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COVID-19 cases are rising in West Sacramento. Mayor explains what’s behind the surge

Few communities are immune to the recent surge in COVID-19 cases, it seems. That’s of little consolation to Mayor Christopher Cabaldon of West Sacramento, where infection rates have risen dramatically in the past two weeks.

“The situation is very problematic,” Cabaldon said Tuesday. “It’s no comfort that it’s the case across the region and across the state.”

A month ago, West Sacramento was seeing one new case a day. Some days the city recorded no new cases at all, according to data compiled by Yolo County’s Health and Human Services Agency. The record for one day was six, reported in early April.

In the past few days, however, daily infections have risen significantly. The city had either 10 or 11 new cases reported on four separate days last week.

Cabaldon said many of the new cases are originating in private family gatherings — a belief echoed by Gov. Gavin Newsom

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COVID-19 Has Been A Blessing To QAnon. It’s A Warning Of What’s To Come.

Hours after the World Health Organization declared the coronavirus outbreak a global pandemic on March 11, Fox News primetime host Sean Hannity pondered the news on his radio show. It “may be true,” he mused to his audience of millions, that “coronavirus fearmongering by the Deep State will go down in history as one of the biggest frauds to manipulate economies, suppress dissent and push mandated medicines.”

Once again, far-right conspiracy theories had broken loose from internet dens and shaped mainstream conservative media coverage. Hannity, a close confidant to President Donald Trump, was parroting a known promoter of QAnon, the online fringe movement that claims a “deep state” cabal of Satanist elites is running an international child sex trafficking ring, among an ever-expanding repertoire of other falsehoods.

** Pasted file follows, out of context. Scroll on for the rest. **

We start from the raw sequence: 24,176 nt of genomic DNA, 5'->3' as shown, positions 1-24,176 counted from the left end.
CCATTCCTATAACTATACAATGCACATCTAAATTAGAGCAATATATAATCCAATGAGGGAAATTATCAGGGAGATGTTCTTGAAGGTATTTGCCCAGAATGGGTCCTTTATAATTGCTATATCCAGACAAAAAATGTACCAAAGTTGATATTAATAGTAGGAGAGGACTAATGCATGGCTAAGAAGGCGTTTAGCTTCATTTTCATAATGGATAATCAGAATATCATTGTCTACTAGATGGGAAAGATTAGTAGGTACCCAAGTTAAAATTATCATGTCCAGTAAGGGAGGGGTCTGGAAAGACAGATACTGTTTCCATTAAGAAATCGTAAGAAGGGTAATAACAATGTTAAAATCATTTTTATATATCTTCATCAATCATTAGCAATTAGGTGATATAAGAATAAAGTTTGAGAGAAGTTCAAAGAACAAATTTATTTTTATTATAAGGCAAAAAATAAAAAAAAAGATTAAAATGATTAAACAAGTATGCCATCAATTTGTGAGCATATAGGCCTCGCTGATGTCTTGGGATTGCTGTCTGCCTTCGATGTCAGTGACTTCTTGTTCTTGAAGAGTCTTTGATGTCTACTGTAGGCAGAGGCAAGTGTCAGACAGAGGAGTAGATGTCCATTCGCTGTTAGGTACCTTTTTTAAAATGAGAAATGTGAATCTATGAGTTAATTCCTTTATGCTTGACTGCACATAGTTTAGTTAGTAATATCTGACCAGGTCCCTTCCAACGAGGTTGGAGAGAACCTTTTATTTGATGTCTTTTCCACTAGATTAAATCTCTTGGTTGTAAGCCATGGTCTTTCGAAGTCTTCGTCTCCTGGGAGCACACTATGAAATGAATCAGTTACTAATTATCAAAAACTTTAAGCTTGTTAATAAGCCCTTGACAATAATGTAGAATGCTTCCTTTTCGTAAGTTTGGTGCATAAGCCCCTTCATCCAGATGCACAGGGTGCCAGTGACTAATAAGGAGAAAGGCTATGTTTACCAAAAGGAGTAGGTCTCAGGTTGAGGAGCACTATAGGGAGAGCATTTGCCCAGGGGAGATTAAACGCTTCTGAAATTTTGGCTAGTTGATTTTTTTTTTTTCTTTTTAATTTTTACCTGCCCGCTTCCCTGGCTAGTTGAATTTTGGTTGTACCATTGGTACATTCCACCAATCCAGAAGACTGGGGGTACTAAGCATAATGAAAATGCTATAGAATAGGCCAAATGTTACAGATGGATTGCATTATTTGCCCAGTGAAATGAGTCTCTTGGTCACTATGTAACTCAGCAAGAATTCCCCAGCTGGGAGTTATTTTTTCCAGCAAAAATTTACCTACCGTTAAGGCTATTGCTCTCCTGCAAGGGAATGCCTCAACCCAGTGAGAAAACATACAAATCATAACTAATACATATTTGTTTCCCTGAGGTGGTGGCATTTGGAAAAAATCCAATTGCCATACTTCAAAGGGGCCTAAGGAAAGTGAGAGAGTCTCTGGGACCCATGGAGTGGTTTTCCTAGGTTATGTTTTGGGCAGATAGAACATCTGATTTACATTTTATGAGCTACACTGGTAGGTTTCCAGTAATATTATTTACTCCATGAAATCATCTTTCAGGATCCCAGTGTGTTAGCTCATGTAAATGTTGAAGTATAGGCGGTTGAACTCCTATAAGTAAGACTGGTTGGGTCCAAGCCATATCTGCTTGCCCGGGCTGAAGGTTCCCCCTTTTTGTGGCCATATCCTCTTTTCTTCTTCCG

The COVID-19 emergency has turbocharged QAnon’s ability to spread tactical disinformation and attract new followers. As the movement seizes on public anxiety

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Is It Safe To Let People Use Your Bathroom During The COVID-19 Pandemic?

There are many steps you can take to make the process of letting someone use your bathroom safer. (Photo: Niccoló Pontigia / EyeEm via Getty Images)
There are many steps you can take to make the process of letting someone use your bathroom safer. (Photo: Niccoló Pontigia / EyeEm via Getty Images)

The COVID-19 pandemic has altered our social lives in many ways. Perhaps one of the most notable changes is the rise of the physically distanced backyard hangout.

We’ve all seen the images of small groups of people sitting outside and having a drink. Although any sort of gathering does carry some risk for spreading the coronavirus, we know it’s much less easily transmitted outside, where there’s more space and more natural airflow. 

Still, there’s one issue that seems unavoidable: What happens when someone has to use the bathroom?

“The real risk is from person-to-person interaction, so letting someone use your bathroom would not pose a major risk of disease exposure,” said Brian Labus, a professor at the University of Nevada, Las Vegas’ School of